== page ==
Mediterranean National Regulatory Authorities (NRAs) have comparable and satisfactory levels of independence, a report by MEDREG, which presents the status of energy regulation in the Mediterranean Basin, shows.

The MEDREG Regulatory Outlook report, which was finalised in December and was exclusively shown to New Europe on January 10, aims to provide a complete overview about how the national energy sectors are ruled, ranging from independent entities to governmental bodies. MEDREG is the Association of Mediterranean Energy Regulators.

“It’s a very important report because it is the first time we have a complete overview of the energy regulatory framework in the Mediterranean,” MEDREG’s institutional Working Group Chairman Nicolò di Gaetano said in an interview, highlighting the main findings of the report.

He stressed the importance of “a stable, long-term and transparent regulation” and improving the regulatory framework in order to attract investment, to foster competition and “to protect the consumers giving them cheaper energy and security of supply”.

“Sometimes there is the most important need of the independence of the regulator, to be truly transparent, to be autonomous from political choice but just to approve and to put in place evidence-based regulation so these are very good signals for the transparency of the markets,” di Gaetano said.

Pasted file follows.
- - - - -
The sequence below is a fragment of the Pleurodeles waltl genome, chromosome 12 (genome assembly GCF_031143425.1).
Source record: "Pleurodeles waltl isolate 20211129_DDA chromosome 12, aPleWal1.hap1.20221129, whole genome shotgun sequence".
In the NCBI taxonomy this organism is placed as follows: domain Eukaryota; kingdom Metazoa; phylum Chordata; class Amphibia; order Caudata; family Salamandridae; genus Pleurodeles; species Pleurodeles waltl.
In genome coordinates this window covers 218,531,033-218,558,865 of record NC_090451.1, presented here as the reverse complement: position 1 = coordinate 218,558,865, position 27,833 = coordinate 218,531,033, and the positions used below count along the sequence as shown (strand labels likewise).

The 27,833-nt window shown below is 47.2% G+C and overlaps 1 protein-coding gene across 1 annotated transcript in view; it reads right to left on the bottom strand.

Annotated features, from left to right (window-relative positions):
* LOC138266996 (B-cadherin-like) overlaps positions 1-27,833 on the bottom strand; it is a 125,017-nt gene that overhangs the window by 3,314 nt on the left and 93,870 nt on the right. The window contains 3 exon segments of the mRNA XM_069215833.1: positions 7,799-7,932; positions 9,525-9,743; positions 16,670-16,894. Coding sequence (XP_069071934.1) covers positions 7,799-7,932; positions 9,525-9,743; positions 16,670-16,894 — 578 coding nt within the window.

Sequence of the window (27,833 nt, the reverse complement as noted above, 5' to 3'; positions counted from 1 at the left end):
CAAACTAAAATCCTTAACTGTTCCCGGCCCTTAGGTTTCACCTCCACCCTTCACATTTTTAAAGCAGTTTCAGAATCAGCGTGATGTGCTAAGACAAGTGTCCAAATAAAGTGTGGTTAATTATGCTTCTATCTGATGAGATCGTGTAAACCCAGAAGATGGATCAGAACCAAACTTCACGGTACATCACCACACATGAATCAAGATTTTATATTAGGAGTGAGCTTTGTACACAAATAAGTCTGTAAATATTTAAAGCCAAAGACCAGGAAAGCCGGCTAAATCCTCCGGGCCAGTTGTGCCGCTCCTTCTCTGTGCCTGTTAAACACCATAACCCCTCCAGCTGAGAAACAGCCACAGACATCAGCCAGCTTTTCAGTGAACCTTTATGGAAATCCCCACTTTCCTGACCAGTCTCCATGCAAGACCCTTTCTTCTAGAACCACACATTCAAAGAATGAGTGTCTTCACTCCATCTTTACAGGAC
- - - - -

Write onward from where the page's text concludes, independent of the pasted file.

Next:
According to the findings of the Regulatory Outlook report, in most countries, national energy regulatory issues are addressed by either primary (such as laws, decrees, acts) or secondary legislation (such as regulations, codes, by-laws).

In terms of independence, almost all MEDREG members are distinct and functionally independent from any other public and private entity, the report shows. Almost every NRA is autonomous with regards to carrying out any regulatory task.

In nearly every NRA there are some formal rules that prevent the regulatory authority staff such as board members and experts from having interests in regulated utilities or occupying leading political functions.

According to the MEDREG report, board members’ independence is safeguarded by law and an internal regulation applies to staff members as well. Moreover, the regulatory authority’s decisions are binding in every NRA, which is a significant institutional power. As an indication of financial independence of the regulatory authorities, almost every regulatory body is financed by own resources.

Overall, Mediterranean NRAs have comparable and satisfactory levels of independence, which guarantees regulatory stability and neutrality and avoids situations in which the decisions of the regulator are constantly modified or taken under influence, according to the report, which shows that almost every NRA supports full opening in the electricity and where possible gas markets.

With the exception of Israel, Malta and Turkey, there are national timetables for the full opening of the electricity and gas markets in all Mediterranean countries.